Out of deference for their teachers (“who is that lady with the big camera taking pictures of our students?!”) and my own timidness, I kept my lens trained on inanimate objects, finding some beautiful (and far more manageable) motion there too.

Children’s Guard

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This week’s monochrome madness image is one of my favorite IR shots to date- the playful dragon who guards our Bio Park’s Children’s Garden, draped in smirks and vines.  Though I get more use out of our membership alone than with the kids, I highly recommend a visit if you are ever in the Albuquerque area.

I am debating between the pure monochrome version or a blue and white tone (below) – let me know what you think!

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Early Bird

2015_04_22_3754-1-1000pxThis week most surely conspired against its Weekly Photo Challenge, Early Bird. While I am often up early in the morning, doing so with the intention of taking photographs– without being away on vacation– was most certainly fraught with setbacks.

That said, I got some good shots in on Wednesday morning, from my home.  It was nice to sneak outside, eyes sleepy and bare feet pressed against the cold concrete, with camera in hand (and tied around my neck, lol) while the coffee brewed.  The morning air is always my favorite; cool and damp before the dry desert day sets in and the sun casts its long lines and draws the color out of everything.  It’s unfortunately too early in the year for our most dramatic dawns and dusks, but the sky’s color gradient was beautifully tender and soft light made it easy to capture the garden’s colors and shapes.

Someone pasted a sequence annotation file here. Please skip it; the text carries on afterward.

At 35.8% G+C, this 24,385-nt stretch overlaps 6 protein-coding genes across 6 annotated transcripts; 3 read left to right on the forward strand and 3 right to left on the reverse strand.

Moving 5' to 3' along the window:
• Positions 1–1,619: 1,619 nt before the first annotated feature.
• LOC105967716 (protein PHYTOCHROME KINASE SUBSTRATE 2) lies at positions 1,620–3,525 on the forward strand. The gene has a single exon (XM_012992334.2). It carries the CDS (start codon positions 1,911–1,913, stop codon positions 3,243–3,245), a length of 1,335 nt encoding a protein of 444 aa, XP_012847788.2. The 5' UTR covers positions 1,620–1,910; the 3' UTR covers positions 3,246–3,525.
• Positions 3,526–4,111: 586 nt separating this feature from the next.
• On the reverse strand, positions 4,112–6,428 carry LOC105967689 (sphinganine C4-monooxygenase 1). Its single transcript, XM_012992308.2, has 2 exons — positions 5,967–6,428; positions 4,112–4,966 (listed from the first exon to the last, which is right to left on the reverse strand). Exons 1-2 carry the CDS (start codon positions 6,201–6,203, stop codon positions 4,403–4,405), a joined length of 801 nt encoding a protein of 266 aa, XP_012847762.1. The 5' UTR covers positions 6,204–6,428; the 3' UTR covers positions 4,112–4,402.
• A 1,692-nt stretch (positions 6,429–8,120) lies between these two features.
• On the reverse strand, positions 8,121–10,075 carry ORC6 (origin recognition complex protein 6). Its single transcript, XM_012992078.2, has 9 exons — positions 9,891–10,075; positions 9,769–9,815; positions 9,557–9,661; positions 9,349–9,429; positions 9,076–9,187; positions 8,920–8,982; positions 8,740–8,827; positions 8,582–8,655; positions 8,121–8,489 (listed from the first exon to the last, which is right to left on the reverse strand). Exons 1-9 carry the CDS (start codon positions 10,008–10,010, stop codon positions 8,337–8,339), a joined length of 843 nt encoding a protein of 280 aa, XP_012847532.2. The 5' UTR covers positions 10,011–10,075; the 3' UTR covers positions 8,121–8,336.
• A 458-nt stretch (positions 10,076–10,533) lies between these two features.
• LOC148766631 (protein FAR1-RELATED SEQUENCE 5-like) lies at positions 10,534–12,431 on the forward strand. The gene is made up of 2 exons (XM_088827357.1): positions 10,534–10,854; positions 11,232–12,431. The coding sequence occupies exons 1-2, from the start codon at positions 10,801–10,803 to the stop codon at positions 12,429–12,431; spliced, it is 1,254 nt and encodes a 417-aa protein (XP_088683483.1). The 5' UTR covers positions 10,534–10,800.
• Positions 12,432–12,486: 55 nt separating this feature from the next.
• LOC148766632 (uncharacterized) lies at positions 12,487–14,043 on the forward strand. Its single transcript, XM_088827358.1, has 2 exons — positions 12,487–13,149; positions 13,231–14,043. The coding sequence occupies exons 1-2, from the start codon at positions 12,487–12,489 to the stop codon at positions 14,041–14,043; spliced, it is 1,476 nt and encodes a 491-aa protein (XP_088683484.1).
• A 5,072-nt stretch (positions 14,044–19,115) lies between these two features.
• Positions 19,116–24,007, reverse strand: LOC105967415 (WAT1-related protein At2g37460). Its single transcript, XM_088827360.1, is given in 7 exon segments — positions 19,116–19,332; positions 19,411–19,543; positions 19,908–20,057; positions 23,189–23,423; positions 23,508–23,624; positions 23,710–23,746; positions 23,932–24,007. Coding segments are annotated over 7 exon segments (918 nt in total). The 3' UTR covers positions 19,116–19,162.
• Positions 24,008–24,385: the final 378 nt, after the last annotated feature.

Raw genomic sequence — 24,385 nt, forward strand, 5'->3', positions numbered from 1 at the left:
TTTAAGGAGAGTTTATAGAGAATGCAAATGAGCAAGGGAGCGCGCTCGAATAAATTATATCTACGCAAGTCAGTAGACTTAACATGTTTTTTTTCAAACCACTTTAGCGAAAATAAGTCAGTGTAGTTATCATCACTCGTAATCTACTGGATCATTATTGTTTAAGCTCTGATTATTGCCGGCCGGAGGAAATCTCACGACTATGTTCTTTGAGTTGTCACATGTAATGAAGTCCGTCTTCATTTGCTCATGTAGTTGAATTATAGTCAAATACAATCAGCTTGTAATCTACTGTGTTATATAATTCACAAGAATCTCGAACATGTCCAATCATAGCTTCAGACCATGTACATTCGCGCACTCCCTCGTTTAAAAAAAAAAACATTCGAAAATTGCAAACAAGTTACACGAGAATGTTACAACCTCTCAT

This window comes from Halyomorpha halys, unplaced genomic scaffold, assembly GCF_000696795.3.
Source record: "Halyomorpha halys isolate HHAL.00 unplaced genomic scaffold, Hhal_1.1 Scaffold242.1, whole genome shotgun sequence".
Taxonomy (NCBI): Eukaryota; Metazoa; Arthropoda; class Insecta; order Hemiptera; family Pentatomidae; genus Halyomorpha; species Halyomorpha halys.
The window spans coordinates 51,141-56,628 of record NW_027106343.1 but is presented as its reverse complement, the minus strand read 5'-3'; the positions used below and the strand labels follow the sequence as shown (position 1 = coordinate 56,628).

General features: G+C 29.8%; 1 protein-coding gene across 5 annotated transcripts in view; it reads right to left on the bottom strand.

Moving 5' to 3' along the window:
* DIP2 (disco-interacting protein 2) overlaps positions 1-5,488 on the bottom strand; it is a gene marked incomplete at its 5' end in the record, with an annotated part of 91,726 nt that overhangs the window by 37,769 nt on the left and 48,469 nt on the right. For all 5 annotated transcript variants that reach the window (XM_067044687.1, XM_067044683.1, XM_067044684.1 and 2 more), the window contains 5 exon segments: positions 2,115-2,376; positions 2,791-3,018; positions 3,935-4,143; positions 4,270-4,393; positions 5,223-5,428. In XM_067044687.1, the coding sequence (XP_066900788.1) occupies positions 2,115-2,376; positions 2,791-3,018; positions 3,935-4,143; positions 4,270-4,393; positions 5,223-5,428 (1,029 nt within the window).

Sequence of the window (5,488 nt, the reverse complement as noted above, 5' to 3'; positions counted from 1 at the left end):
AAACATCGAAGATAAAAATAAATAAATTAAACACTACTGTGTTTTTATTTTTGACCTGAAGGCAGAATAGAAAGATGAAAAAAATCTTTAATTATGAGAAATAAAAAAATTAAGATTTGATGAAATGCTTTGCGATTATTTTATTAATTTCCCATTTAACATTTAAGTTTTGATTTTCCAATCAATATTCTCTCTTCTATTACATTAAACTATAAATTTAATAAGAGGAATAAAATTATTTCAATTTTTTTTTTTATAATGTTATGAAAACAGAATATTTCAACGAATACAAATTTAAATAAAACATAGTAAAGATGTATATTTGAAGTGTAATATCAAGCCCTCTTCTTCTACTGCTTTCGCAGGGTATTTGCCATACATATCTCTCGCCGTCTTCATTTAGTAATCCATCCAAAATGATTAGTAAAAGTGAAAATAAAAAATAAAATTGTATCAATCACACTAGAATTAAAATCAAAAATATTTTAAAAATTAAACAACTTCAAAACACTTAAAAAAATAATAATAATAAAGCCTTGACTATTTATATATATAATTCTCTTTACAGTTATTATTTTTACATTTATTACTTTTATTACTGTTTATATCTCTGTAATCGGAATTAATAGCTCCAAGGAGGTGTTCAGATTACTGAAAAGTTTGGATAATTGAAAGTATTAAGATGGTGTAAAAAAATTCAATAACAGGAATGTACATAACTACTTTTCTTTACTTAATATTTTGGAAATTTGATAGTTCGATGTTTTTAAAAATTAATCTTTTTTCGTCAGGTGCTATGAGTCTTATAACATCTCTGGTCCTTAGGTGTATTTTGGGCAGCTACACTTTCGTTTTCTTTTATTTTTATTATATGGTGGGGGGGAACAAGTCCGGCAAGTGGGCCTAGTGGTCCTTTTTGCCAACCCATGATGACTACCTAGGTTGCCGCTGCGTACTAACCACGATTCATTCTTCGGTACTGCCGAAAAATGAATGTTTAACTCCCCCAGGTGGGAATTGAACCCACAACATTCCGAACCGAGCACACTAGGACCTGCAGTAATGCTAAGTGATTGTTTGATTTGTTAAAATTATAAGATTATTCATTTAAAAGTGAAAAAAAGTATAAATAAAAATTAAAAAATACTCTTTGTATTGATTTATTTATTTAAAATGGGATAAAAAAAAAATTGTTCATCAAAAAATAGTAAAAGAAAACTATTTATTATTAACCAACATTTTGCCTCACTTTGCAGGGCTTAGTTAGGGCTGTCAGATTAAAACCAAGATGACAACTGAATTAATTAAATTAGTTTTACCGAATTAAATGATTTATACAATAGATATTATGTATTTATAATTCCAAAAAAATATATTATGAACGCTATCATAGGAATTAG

Please enjoy!

Take Two

Last Friday I left the office early to sneak in some quiet photo time at the aquarium and the bio park and was, once home and uploaded, amazingly disappointed in the pictures I got.  I got some of the shots I had been planning for, and am still processing them, but on the whole, I was very disappointed.

Interestingly, though, instead of feeling set back (the problems were absolutely oversight and human error, total rookie mistakes, I assure you) I felt a very deep and nagging desire to go back there and get it right, dammit.

The images that I was trying to get were only somewhat time sensitive and frankly not so different from the other shots I’ve done there. But the feelings of discernment, of tenacity, and of ‘I KNOW I can do better than this’ confidence were unexpectedly persistent. I have been doing photography again for about a year, and this was the first time that I felt, fully, that I knew what I wanted, knew how to get it, and knew that if I went back and tried again, I’d get the shots I had in my mind, at a level of quality I could be proud of.

So I did. And I feel as if, not so much in the pictures as in the ownership of my craft, I am slowly claiming my own title of artist.

 

Captive Nature Subjects

For being a desert, we have one hell of a zoo, botanical garden, and aquarium. Truly the easiest place in town to find beautiful, natural subjects. It’s like shooting fish in a barrel (but, you know, nothing dies).